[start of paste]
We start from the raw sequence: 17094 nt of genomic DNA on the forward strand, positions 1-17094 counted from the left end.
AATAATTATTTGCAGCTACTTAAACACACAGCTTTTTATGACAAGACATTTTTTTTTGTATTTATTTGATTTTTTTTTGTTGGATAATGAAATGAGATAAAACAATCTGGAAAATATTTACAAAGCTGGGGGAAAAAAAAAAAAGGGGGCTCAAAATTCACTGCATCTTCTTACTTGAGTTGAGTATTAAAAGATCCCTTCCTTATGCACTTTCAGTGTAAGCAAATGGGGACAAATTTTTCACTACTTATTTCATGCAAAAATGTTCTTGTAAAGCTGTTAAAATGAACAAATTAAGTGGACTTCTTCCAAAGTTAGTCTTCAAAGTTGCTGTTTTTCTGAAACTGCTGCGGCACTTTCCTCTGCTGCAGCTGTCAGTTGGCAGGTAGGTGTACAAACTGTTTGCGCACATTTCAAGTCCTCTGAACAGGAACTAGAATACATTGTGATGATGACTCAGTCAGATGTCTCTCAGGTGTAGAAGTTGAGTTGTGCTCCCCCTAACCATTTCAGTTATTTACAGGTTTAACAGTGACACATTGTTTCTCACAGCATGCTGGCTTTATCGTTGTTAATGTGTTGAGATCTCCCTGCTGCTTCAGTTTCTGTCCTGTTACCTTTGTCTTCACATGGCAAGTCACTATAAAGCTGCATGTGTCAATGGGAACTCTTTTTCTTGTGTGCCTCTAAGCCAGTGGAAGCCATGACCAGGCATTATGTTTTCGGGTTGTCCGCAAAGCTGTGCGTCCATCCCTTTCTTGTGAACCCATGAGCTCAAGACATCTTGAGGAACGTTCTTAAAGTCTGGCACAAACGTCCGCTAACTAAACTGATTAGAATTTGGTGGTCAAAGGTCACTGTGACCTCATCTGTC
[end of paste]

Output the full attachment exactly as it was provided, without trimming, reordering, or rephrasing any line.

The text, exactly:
We start from the raw sequence: 17094 nt of genomic DNA on the forward strand, positions 1-17094 counted from the left end.
AATAATTATTTGCAGCTACTTAAACACACAGCTTTTTATGACAAGACATTTTTTTTTGTATTTATTTGATTTTTTTTTGTTGGATAATGAAATGAGATAAAACAATCTGGAAAATATTTACAAAGCTGGGGGAAAAAAAAAAAAGGGGGCTCAAAATTCACTGCATCTTCTTACTTGAGTTGAGTATTAAAAGATCCCTTCCTTATGCACTTTCAGTGTAAGCAAATGGGGACAAATTTTTCACTACTTATTTCATGCAAAAATGTTCTTGTAAAGCTGTTAAAATGAACAAATTAAGTGGACTTCTTCCAAAGTTAGTCTTCAAAGTTGCTGTTTTTCTGAAACTGCTGCGGCACTTTCCTCTGCTGCAGCTGTCAGTTGGCAGGTAGGTGTACAAACTGTTTGCGCACATTTCAAGTCCTCTGAACAGGAACTAGAATACATTGTGATGATGACTCAGTCAGATGTCTCTCAGGTGTAGAAGTTGAGTTGTGCTCCCCCTAACCATTTCAGTTATTTACAGGTTTAACAGTGACACATTGTTTCTCACAGCATGCTGGCTTTATCGTTGTTAATGTGTTGAGATCTCCCTGCTGCTTCAGTTTCTGTCCTGTTACCTTTGTCTTCACATGGCAAGTCACTATAAAGCTGCATGTGTCAATGGGAACTCTTTTTCTTGTGTGCCTCTAAGCCAGTGGAAGCCATGACCAGGCATTATGTTTTCGGGTTGTCCGCAAAGCTGTGCGTCCATCCCTTTCTTGTGAACCCATGAGCTCAAGACATCTTGAGGAACGTTCTTAAAGTCTGGCACAAACGTCCGCTAACTAAACTGATTAGAATTTGGTGGTCAAAGGTCACTGTGACCTCATCTGTC